The broadly acknowledged "set-point" hypothesis of happiness states that a person's long-term happiness tends to be steady because it is reliant mainly on genetic causes. The idea is based partly on studies that show identical twins have more similar levels of life contentment than non identical twins. This implies that although your level of happiness may sporadically be thrown off by major life events, it will always return to a main set level within 2 years.
Bruce Headey at the University of Melbourne in Australia wanted to discover if people really are pre destined for a certain amount of happiness and his team queried people in Germany about their lifestyles, careers and social and religious activities. The survey was first completed by 3000 people a year, and that rose to 60,000 per year by the end of the 25-year study.
They found that evident changes in lifestyle resulted in sizeable long-term changes in reported life fulfilment, as opposed to causing the momentary changes in happiness that set-point theory had suggested.
One of the greatest influences on a person's happiness was their partner's amount of neuroticism. Those that had partners who scored greatly on tests for neuroticism were more prone to be unhappy – and shown to stay unhappy for as long as the relationship existed.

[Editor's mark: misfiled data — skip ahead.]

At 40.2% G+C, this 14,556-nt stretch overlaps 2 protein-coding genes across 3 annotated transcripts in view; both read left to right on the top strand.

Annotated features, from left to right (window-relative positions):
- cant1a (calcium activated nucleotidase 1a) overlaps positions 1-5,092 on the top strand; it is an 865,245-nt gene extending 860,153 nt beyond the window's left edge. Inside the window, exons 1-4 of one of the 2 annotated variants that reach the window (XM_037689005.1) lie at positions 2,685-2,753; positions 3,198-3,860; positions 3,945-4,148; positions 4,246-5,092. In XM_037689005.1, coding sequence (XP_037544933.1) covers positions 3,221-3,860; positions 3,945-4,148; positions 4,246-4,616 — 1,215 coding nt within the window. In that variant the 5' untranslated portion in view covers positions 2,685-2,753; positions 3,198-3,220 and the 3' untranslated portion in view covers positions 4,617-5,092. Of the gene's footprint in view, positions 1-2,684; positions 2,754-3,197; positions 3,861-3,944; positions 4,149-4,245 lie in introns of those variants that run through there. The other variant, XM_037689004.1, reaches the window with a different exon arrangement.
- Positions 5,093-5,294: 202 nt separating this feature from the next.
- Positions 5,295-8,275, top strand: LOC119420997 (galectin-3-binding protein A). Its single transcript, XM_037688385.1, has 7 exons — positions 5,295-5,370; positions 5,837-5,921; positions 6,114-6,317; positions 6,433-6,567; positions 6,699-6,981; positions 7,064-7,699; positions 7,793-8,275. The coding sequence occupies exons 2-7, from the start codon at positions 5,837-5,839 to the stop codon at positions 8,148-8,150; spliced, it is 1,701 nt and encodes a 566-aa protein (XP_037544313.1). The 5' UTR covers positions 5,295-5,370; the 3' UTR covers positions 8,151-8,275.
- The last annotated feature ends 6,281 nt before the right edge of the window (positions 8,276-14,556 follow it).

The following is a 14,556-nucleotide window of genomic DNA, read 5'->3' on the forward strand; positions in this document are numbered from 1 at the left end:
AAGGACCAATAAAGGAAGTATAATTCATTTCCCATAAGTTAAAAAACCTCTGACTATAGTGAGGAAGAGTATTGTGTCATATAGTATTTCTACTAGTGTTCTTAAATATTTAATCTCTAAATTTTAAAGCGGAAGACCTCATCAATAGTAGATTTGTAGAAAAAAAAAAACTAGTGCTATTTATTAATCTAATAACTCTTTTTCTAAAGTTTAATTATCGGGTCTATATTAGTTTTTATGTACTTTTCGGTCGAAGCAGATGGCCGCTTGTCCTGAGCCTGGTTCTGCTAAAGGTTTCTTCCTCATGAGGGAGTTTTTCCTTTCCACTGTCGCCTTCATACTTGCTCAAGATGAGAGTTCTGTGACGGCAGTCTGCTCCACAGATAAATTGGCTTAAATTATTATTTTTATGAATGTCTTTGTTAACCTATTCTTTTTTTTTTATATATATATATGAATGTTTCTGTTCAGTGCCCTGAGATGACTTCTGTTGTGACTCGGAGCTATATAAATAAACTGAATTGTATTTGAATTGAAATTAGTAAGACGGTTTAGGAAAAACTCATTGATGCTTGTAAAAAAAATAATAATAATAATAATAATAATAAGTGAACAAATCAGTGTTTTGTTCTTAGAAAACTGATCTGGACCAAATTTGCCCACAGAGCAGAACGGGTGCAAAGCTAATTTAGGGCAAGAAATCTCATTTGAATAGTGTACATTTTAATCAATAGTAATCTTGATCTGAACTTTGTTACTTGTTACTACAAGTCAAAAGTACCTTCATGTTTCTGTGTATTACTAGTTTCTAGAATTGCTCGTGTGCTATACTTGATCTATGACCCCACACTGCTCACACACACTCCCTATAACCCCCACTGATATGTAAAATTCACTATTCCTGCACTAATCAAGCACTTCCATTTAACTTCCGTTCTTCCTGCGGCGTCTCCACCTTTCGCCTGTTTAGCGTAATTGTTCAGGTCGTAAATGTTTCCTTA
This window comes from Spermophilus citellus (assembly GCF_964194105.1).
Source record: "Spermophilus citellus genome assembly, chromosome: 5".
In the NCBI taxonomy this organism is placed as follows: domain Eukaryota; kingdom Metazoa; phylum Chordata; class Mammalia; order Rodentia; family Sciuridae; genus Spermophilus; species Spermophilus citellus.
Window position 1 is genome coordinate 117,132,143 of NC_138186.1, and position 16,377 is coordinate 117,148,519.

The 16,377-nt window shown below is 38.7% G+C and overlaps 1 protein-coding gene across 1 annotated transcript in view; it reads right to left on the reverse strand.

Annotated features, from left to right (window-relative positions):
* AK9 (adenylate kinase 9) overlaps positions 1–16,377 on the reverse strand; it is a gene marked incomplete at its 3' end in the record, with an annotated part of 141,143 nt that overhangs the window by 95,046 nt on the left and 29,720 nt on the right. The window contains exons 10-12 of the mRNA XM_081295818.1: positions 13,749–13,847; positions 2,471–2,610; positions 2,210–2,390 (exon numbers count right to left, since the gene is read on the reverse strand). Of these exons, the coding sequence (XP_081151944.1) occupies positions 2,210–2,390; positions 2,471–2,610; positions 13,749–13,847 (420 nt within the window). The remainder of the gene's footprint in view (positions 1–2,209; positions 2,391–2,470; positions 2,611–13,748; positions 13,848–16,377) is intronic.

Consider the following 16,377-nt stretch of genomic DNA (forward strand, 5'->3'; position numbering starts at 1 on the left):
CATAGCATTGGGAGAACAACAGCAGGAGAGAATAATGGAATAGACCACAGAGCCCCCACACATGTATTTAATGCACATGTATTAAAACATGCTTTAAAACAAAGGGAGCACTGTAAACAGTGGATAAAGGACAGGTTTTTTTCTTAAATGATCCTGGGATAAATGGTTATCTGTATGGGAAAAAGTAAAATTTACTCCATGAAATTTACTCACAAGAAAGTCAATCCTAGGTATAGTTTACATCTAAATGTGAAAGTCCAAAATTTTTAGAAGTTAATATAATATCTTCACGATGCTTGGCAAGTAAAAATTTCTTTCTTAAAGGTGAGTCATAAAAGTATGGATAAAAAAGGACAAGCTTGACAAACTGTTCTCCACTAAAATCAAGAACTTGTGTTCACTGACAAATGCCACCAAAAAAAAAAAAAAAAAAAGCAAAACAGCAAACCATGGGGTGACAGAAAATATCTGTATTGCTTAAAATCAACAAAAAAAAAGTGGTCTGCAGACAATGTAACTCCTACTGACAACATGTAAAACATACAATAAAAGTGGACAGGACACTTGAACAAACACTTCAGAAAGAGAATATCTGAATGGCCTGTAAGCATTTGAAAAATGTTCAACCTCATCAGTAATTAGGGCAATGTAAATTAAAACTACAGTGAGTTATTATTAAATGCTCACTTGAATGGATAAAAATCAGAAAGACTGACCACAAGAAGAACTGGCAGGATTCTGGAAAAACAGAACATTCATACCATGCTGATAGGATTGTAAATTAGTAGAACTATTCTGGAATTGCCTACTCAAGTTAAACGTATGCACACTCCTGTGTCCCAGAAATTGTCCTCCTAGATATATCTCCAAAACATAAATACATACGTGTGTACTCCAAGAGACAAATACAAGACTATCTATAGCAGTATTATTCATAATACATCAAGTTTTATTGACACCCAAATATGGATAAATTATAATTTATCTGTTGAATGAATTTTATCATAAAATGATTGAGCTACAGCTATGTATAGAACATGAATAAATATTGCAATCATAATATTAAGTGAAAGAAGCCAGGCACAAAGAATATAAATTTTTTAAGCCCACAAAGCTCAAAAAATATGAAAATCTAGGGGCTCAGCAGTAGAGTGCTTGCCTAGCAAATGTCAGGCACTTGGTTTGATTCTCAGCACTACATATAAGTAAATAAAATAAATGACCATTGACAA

Family values and altruism also predisposed lasting happiness. Those whose yearly survey responses altered to place a higher priority on altruistic habits and family goals were rewarded with a long-term increase in life fulfilment. Those who had a priority of career and material success, experienced a corresponding long-term decline in happiness.
The pursuit of happiness was also helped in having strong religious or spiritual convictions. "People who attend church regularly seem to be happier than people who are not religious," says Headey.
A person's body weight was another factor for long-term happiness, notably for women. Underweight men scored slightly lower than those with healthy weights, while women stated being considerably less happy when they were obese. Being overweight seemed to have no effect on men's happiness.
Robert Cummins at Deakin University in Burwood, Australia, notes that changes in happiness reported by Headey's team could be influenced by individuals falling into or recovering from depression.
The group advises its findings may be useful to other populations, having found comparable patterns, as yet unpublished, in the UK and Australia.
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